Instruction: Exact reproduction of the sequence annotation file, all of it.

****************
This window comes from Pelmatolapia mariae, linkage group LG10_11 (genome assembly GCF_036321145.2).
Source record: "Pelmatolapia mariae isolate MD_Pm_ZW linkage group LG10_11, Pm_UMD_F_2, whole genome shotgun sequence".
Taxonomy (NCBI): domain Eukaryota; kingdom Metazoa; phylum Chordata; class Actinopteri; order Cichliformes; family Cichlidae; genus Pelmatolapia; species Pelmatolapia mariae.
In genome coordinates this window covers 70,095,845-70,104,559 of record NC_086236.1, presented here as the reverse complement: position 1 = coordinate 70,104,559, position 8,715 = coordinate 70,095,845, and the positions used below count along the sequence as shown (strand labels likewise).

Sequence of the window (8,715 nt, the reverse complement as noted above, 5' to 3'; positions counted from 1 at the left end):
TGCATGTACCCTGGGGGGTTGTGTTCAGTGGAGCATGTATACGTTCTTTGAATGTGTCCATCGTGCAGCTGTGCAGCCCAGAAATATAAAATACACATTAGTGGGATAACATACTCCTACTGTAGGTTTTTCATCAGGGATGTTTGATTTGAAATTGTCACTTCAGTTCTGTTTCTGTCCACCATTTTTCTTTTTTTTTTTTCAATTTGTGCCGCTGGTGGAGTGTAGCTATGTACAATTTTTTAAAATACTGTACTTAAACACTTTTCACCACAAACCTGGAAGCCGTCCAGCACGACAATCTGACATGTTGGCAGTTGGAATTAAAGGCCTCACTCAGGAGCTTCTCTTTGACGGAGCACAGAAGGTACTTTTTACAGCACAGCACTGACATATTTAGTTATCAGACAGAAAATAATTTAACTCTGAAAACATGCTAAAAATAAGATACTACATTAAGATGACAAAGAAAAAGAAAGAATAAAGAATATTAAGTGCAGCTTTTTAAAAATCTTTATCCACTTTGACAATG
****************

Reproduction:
This window comes from Pelmatolapia mariae, linkage group LG10_11 (genome assembly GCF_036321145.2).
Source record: "Pelmatolapia mariae isolate MD_Pm_ZW linkage group LG10_11, Pm_UMD_F_2, whole genome shotgun sequence".
Taxonomy (NCBI): domain Eukaryota; kingdom Metazoa; phylum Chordata; class Actinopteri; order Cichliformes; family Cichlidae; genus Pelmatolapia; species Pelmatolapia mariae.
In genome coordinates this window covers 70,095,845-70,104,559 of record NC_086236.1, presented here as the reverse complement: position 1 = coordinate 70,104,559, position 8,715 = coordinate 70,095,845, and the positions used below count along the sequence as shown (strand labels likewise).

Sequence of the window (8,715 nt, the reverse complement as noted above, 5' to 3'; positions counted from 1 at the left end):
TGCATGTACCCTGGGGGGTTGTGTTCAGTGGAGCATGTATACGTTCTTTGAATGTGTCCATCGTGCAGCTGTGCAGCCCAGAAATATAAAATACACATTAGTGGGATAACATACTCCTACTGTAGGTTTTTCATCAGGGATGTTTGATTTGAAATTGTCACTTCAGTTCTGTTTCTGTCCACCATTTTTCTTTTTTTTTTTTCAATTTGTGCCGCTGGTGGAGTGTAGCTATGTACAATTTTTTAAAATACTGTACTTAAACACTTTTCACCACAAACCTGGAAGCCGTCCAGCACGACAATCTGACATGTTGGCAGTTGGAATTAAAGGCCTCACTCAGGAGCTTCTCTTTGACGGAGCACAGAAGGTACTTTTTACAGCACAGCACTGACATATTTAGTTATCAGACAGAAAATAATTTAACTCTGAAAACATGCTAAAAATAAGATACTACATTAAGATGACAAAGAAAAAGAAAGAATAAAGAATATTAAGTGCAGCTTTTTAAAAATCTTTATCCACTTTGACAATG